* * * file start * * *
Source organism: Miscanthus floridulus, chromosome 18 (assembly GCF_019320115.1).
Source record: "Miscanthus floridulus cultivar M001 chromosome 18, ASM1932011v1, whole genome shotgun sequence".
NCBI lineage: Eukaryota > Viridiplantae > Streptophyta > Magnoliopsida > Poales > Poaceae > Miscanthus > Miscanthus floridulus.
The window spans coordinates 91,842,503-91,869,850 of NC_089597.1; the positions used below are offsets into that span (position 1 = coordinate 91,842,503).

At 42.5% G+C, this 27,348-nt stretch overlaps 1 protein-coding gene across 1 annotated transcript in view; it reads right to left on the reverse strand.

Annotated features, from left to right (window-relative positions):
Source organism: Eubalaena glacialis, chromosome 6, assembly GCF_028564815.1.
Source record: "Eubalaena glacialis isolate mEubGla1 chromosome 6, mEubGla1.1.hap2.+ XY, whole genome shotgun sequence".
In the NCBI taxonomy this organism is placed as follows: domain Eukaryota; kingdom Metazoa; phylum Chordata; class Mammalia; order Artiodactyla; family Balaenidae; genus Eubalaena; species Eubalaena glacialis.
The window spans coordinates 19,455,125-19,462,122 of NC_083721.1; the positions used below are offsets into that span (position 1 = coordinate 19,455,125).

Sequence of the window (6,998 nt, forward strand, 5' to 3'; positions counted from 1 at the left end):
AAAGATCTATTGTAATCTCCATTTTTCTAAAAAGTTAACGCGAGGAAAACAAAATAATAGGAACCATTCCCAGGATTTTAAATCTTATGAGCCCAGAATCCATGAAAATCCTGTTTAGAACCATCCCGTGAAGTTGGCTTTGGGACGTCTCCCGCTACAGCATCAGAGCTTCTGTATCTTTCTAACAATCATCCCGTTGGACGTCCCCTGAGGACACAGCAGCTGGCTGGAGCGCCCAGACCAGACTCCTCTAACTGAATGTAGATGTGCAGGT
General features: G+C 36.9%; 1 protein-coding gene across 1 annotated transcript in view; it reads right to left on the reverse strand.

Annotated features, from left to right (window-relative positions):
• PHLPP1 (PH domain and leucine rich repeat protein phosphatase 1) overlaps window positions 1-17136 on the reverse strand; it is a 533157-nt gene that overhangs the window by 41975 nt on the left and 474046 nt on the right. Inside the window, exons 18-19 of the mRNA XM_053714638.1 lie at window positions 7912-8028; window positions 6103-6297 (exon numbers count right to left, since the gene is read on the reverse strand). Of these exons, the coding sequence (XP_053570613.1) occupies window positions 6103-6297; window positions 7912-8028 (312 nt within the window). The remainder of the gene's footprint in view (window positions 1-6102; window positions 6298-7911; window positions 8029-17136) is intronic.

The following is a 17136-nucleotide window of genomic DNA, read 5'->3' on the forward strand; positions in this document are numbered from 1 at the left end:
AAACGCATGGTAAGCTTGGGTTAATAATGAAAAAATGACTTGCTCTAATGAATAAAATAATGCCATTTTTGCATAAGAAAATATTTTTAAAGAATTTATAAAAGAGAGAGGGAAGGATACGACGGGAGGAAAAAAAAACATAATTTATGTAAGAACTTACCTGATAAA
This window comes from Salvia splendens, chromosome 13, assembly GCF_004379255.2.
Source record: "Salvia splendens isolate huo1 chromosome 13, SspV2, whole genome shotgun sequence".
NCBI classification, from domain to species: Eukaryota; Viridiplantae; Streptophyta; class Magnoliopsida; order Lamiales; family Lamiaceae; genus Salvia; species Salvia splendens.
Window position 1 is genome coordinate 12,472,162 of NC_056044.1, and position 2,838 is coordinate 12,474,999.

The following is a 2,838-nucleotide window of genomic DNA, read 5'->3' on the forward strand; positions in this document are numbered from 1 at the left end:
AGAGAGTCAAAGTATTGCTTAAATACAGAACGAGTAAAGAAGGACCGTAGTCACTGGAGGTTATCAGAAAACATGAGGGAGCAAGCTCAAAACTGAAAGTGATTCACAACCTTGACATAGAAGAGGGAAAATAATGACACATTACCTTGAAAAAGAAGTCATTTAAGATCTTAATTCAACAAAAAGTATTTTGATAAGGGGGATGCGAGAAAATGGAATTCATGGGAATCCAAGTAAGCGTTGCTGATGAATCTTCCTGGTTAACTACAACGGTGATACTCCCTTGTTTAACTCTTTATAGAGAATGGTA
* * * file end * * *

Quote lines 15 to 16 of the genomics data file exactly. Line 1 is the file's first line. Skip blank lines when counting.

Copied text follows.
• PHLPP1 (PH domain and leucine rich repeat protein phosphatase 1) overlaps window positions 1-17136 on the reverse strand; it is a 533157-nt gene that overhangs the window by 41975 nt on the left and 474046 nt on the right. Inside the window, exons 18-19 of the mRNA XM_053714638.1 lie at window positions 7912-8028; window positions 6103-6297 (exon numbers count right to left, since the gene is read on the reverse strand). Of these exons, the coding sequence (XP_053570613.1) occupies window positions 6103-6297; window positions 7912-8028 (312 nt within the window). The remainder of the gene's footprint in view (window positions 1-6102; window positions 6298-7911; window positions 8029-17136) is intronic.

The following is a 17136-nucleotide window of genomic DNA, read 5'->3' on the forward strand; positions in this document are numbered from 1 at the left end: